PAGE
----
In this study, we found that activated microglia expressing HMGB1 were increased in the striatum and ischemic core after cerebral ischemia and that HMGB1 was massively released during the cerebral ischemia-induced injury process. We studied whether minocycline could ameliorate ischemic injury as assessed by neurologic impairment scores, the numbers of terminal deoxynucleotidyl transferase–mediated dUTP nick end-labeling (TUNE)–positive cells, and ischemic brain atrophy induced by middle cerebral artery (MCA) occlusion. In addition, we investigated whether delayed treatment with minocycline could decrease activated microglia expressing HMGB1 and the expression level of HMGB1 in the brain and plasma.
Materials and Methods
Male ddY mice (25–35 g; Kiwa Experimental Animal Laboratory, Wakayama, Japan) were kept under a 12-hour light/dark cycle (lights on from 7 am to 7 pm) in an air-conditioned (23±2°C) room with food (CE-2; Clea Japan, Tokyo, Japan) and water available ad libitum. All procedures regarding animal care and use were performed in compliance with the regulations established by the experimental animal care and use committee of Fukuoka University.
Focal Cerebral Ischemia
Focal cerebral ischemia was induced according to the method described in our previous study.30,31 Mice were anesthetized with 2% halothane and maintained thereafter with 1% halothane (Flosen; Takeda Chemical Industries, Osaka, Japan). After a midline neck incision, the left common and external carotid arteries were isolated and ligated. A nylon monofilament (8-0 Ethilon; Johnson & Johnson, Tokyo, Japan) coated with silicone resin (Xantopren; Heleus Dental Material, Osaka, Japan) was introduced through a small incision into the common carotid artery and advanced to a position 9 mm distal from the carotid bifurcation for occlusion of the MCA. After vessel occlusion, we stopped the 1% halothane anesthesia. We confirmed occlusion of the MCA by examining forelimb flexion after allowing the mice to awaken from halothane anesthesia. Four hours after occlusion, the mice were reanesthetized with halothane, and reperfusion was established by withdrawal of the filament.
Triphenyltetrazolium Chloride Staining
Twenty-four hours after MCA occlusion, the animals were humanely killed by decapitation. The brains were removed and sectioned coronally into four 2-mm slices according to a mouse brain matrix. Slices were immediately stained with 2% 2,3,5-triphenyltetrazolium chloride (Sigma, St. Louis, Mo). The border between the infarcted and noninfarcted tissue was outlined with use of an image analysis system (NIH Image, version 1.63); the area of infarction was measured and the infarction volume was calculated.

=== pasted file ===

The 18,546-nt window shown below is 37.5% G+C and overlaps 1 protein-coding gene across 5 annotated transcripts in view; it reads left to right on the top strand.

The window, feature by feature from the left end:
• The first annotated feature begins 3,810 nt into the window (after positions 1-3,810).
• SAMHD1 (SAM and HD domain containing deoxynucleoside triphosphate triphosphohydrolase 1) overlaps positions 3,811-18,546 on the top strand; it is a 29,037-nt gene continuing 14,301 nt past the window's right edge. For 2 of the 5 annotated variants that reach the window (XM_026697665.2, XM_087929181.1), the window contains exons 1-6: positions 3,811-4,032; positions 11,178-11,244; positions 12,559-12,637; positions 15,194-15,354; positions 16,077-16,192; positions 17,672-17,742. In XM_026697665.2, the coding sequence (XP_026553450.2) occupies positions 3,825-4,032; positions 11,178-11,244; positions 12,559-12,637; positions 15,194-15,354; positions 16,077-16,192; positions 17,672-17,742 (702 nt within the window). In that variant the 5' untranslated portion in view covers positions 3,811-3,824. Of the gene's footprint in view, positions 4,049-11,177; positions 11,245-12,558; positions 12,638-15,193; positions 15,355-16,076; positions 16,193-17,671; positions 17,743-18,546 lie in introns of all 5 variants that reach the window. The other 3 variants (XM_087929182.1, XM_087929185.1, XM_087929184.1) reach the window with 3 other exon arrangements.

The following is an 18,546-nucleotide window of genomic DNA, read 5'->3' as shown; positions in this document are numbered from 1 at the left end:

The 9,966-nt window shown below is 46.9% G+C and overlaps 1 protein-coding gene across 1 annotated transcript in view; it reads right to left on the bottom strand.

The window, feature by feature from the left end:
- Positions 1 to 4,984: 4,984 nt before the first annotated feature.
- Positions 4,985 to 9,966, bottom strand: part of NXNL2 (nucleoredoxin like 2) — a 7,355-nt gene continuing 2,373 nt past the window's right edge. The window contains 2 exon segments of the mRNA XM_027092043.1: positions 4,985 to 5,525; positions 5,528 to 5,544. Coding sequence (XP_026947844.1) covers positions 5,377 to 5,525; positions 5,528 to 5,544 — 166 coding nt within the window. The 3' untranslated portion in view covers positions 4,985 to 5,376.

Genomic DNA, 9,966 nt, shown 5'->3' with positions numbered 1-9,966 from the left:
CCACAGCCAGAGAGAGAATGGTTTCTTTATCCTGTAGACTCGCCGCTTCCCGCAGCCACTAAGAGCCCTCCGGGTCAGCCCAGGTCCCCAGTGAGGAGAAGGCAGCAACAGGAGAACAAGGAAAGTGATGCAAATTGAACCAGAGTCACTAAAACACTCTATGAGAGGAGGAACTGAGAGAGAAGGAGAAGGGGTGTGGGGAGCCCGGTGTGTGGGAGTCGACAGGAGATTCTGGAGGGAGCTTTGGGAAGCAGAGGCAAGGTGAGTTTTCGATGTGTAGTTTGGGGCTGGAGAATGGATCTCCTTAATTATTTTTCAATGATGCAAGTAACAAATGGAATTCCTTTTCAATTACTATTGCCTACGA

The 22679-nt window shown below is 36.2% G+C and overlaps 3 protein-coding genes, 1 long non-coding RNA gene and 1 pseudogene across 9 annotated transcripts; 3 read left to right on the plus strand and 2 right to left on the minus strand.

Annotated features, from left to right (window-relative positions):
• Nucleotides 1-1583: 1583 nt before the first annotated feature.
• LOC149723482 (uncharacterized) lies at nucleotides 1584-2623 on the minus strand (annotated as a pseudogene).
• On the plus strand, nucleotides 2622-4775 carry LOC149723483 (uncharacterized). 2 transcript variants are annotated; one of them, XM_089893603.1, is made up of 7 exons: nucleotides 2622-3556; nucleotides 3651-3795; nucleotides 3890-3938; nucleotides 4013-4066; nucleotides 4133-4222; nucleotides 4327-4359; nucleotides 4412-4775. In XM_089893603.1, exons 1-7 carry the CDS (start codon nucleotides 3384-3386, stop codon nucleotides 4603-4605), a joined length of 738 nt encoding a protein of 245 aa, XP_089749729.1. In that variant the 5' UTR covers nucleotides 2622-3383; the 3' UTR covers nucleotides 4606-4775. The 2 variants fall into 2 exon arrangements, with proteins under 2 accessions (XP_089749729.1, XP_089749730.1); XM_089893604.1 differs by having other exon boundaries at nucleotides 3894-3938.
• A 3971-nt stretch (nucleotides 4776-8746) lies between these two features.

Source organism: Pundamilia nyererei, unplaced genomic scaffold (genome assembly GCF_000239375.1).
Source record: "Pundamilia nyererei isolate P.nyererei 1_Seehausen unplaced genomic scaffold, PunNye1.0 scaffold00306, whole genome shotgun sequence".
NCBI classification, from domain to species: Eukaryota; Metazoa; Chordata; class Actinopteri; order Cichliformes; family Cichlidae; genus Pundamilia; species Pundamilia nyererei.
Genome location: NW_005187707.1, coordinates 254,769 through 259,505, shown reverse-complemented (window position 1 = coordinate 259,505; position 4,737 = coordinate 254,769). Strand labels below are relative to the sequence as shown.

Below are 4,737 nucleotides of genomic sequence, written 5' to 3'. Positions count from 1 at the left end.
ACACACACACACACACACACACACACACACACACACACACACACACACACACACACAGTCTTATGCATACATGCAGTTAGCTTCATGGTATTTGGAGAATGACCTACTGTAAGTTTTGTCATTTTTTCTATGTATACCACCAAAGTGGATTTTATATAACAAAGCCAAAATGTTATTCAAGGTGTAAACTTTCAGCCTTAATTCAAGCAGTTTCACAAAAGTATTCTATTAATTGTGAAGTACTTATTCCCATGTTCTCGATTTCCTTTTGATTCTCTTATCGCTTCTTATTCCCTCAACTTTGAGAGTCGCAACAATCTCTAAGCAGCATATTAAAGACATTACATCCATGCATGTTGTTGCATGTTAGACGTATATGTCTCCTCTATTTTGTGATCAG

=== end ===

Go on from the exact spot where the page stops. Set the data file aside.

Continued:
Neurologic score was divided into 5 groups: 0=normal motor function, 1=flexion of the torso and of the contralateral forelimb on lifting of the animal by the tail, 2=circling to the ipsilateral side but normal posture at rest, 3=circling to the ipsilateral side, 4=rolling to the ipsilateral side, and 5=leaning to the ipsilateral side at rest (no spontaneous motor activity). Neurologic score was measured 4 hours and 1, 7, and 14 days after cerebral ischemia.
Rota-Rod Test in MCA-Occluded Mice
Motor coordination was measured by the rota-rod test as described previously.32 Mice were placed on a 3-cm-diameter rotating rod (Neuroscience Inc, Tokyo, Japan) with a nonskid surface, and the latency to fall was measured for up to 2 minutes. The rotating speed was 10 rpm.
Analysis of Ischemic Brain Atrophy
Mice (n=3 in each group) were humanely killed by decapitation after perfusion with saline and 4% paraformaldehyde at 1, 7, 14, and 28 days after MCA occlusion. To quantify the degree of brain atrophy, we compared the ipsilateral hemisphere with the contralateral side in the striatum in each sample. Atrophy (%) was calculated as ipsilateral area/contralateral area×100.
Mice (n=3 in each group) were humanely killed by decapitation after perfusion with saline and 4% paraformaldehyde at 1, 3, 7, 14, and 28 days after MCA occlusion. The brains were removed of fat and water with use of an autodegreasing unit (RH-12; Sakura Seiko Co, Tokyo, Japan) and then embedded in paraffin. Subsequently, 5-μm-thick sections were mounted on slides and dried at 37°C for 1 day. Sections (5 μm thick) were processed for immunohistochemistry with the Dako LSAB kit (Dako Inc, Carpinteria, Calif). After deparaffinization and rehydration, these sections were rinsed twice for 1 minute with phosphate-buffered saline (pH 7.4). After treatment with 3% H2O2, nonspecific binding was blocked with phosphate-buffered saline containing a carrier protein and 15 mmol/L NaN3 for 5 minutes at room temperature. The sections were incubated in a 1:200 dilution of rabbit polyclonal anti-Iba1 (a macrophage/microglia-specific protein) primary antibody33 (Wako Pure Chemical Industries Ltd, Osaka, Japan) overnight at 4°C. The sections were then incubated with biotinylated anti-rabbit secondary antibody for 10 minutes at room temperature. After being rinsed twice for 1 minute with phosphate-buffered saline, the sections were incubated in streptavidin solution for 10 minutes at room temperature. Finally, they were treated with stable 3,3-diaminobenzidine tetrahydrochloride as a peroxidase substrate.